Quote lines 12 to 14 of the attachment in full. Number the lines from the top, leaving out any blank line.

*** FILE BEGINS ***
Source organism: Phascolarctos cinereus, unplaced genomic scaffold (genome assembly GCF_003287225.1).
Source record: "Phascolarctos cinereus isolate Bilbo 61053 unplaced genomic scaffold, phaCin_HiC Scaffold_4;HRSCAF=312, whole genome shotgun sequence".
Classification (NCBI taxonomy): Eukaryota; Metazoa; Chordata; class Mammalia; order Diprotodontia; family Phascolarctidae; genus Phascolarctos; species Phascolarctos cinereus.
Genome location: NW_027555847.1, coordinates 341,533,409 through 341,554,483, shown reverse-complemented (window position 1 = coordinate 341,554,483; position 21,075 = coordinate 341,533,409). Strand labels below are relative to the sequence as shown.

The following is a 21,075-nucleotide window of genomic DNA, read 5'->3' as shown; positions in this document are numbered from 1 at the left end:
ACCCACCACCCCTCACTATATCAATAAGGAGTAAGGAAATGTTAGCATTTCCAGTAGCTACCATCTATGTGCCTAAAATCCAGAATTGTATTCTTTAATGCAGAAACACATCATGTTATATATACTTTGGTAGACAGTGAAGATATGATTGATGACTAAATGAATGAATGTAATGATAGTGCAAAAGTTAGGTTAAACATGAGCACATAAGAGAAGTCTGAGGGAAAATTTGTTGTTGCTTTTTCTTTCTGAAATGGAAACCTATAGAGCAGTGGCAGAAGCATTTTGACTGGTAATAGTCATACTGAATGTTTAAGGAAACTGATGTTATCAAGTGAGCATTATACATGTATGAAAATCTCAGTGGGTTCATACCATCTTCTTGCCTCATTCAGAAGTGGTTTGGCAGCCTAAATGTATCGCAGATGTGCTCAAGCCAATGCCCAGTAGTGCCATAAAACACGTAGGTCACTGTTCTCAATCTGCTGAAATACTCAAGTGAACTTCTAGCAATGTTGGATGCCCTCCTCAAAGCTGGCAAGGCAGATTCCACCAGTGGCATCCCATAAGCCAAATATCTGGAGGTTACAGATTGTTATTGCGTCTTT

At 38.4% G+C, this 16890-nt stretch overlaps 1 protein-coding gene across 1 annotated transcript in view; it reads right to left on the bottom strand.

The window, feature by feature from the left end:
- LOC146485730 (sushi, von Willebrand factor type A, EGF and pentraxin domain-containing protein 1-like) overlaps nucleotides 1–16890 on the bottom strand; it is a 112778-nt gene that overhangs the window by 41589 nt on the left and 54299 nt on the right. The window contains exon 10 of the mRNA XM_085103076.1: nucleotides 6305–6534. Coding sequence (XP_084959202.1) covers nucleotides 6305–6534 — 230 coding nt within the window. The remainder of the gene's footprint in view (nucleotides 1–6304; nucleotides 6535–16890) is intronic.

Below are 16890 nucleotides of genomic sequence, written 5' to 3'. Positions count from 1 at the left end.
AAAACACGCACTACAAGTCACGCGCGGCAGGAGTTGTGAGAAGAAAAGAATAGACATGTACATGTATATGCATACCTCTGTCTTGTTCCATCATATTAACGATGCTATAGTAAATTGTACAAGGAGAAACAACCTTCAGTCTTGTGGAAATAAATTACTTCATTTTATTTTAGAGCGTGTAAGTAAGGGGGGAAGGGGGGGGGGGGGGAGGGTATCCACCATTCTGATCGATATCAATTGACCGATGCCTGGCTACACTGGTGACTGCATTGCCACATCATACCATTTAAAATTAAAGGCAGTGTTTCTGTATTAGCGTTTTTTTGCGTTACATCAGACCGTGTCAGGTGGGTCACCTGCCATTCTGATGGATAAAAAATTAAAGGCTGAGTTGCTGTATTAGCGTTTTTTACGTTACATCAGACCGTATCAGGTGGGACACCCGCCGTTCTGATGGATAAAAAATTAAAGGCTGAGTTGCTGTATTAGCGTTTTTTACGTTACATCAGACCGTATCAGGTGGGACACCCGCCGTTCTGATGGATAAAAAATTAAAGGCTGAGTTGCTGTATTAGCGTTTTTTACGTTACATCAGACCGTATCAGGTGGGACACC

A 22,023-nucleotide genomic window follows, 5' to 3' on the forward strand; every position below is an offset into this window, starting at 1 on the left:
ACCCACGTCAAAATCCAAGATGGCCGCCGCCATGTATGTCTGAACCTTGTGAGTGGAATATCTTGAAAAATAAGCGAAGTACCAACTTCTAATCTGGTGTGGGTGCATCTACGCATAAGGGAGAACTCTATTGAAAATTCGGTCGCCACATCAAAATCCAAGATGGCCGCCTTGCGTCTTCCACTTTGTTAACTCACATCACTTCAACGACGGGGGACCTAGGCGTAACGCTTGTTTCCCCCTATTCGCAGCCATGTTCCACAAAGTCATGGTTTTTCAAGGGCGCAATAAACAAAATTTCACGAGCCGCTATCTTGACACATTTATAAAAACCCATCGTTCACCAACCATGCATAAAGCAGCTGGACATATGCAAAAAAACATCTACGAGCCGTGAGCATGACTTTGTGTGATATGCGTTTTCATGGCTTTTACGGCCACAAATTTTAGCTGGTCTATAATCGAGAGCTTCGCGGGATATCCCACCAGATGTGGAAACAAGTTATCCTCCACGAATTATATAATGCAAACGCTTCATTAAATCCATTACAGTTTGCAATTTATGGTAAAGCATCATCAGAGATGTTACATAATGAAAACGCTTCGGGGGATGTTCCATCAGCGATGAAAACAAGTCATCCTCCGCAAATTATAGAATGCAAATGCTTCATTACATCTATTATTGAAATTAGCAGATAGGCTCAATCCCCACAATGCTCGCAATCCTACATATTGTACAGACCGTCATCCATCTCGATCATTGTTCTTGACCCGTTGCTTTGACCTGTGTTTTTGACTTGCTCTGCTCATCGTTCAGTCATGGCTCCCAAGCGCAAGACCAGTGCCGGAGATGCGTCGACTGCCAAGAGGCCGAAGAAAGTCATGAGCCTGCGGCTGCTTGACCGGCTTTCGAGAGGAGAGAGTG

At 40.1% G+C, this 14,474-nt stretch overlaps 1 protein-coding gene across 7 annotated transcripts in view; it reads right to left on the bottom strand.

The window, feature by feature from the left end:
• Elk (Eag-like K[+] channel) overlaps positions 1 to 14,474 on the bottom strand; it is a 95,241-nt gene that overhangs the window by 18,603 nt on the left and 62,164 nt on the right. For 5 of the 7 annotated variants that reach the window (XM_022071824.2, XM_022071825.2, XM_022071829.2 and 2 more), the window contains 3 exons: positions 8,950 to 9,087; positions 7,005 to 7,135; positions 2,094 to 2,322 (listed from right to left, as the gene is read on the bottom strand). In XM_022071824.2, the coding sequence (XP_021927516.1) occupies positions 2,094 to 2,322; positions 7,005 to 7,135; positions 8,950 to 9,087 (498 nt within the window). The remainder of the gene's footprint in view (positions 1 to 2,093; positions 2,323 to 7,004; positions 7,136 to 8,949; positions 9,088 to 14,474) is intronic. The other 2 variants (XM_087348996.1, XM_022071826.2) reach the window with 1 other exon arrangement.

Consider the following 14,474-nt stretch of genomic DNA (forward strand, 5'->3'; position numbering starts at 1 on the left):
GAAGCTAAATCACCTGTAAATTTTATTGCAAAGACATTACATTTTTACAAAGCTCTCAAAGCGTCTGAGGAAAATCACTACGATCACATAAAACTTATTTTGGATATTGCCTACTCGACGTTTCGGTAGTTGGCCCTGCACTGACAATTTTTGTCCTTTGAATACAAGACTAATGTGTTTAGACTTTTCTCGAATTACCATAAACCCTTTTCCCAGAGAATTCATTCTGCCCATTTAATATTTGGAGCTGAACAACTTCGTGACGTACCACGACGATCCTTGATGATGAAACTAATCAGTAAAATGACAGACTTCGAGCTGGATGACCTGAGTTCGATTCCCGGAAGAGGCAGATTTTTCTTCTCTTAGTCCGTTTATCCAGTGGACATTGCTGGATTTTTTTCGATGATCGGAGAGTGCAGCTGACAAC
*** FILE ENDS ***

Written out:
A 22,023-nucleotide genomic window follows, 5' to 3' on the forward strand; every position below is an offset into this window, starting at 1 on the left:
ACCCACGTCAAAATCCAAGATGGCCGCCGCCATGTATGTCTGAACCTTGTGAGTGGAATATCTTGAAAAATAAGCGAAGTACCAACTTCTAATCTGGTGTGGGTGCATCTACGCATAAGGGAGAACTCTATTGAAAATTCGGTCGCCACATCAAAATCCAAGATGGCCGCCTTGCGTCTTCCACTTTGTTAACTCACATCACTTCAACGACGGGGGACCTAGGCGTAACGCTTGTTTCCCCCTATTCGCAGCCATGTTCCACAAAGTCATGGTTTTTCAAGGGCGCAATAAACAAAATTTCACGAGCCGCTATCTTGACACATTTATAAAAACCCATCGTTCACCAACCATGCATAAAGCAGCTGGACATATGCAAAAAAACATCTACGAGCCGTGAGCATGACTTTGTGTGATATGCGTTTTCATGGCTTTTACGGCCACAAATTTTAGCTGGTCTATAATCGAGAGCTTCGCGGGATATCCCACCAGATGTGGAAACAAGTTATCCTCCACGAATTATATAATGCAAACGCTTCATTAAATCCATTACAGTTTGCAATTTATGGTAAAGCATCATCAGAGATGTTACATAATGAAAACGCTTCGGGGGATGTTCCATCAGCGATGAAAACAAGTCATCCTCCGCAAATTATAGAATGCAAATGCTTCATTACATCTATTATTGAAATTAGCAGATAGGCTCAATCCCCACAATGCTCGCAATCCTACATATTGTACAGACCGTCATCCATCTCGATCATTGTTCTTGACCCGTTGCTTTGACCTGTGTTTTTGACTTGCTCTGCTCATCGTTCAGTCATGGCTCCCAAGCGCAAGACCAGTGCCGGAGATGCGTCGACTGCCAAGAGGCCGAAGAAAGTCATGAGCCTGCGGCTGCTTGACCGGCTTTCGAGAGGAGAGAGTG

At 40.1% G+C, this 14,474-nt stretch overlaps 1 protein-coding gene across 7 annotated transcripts in view; it reads right to left on the bottom strand.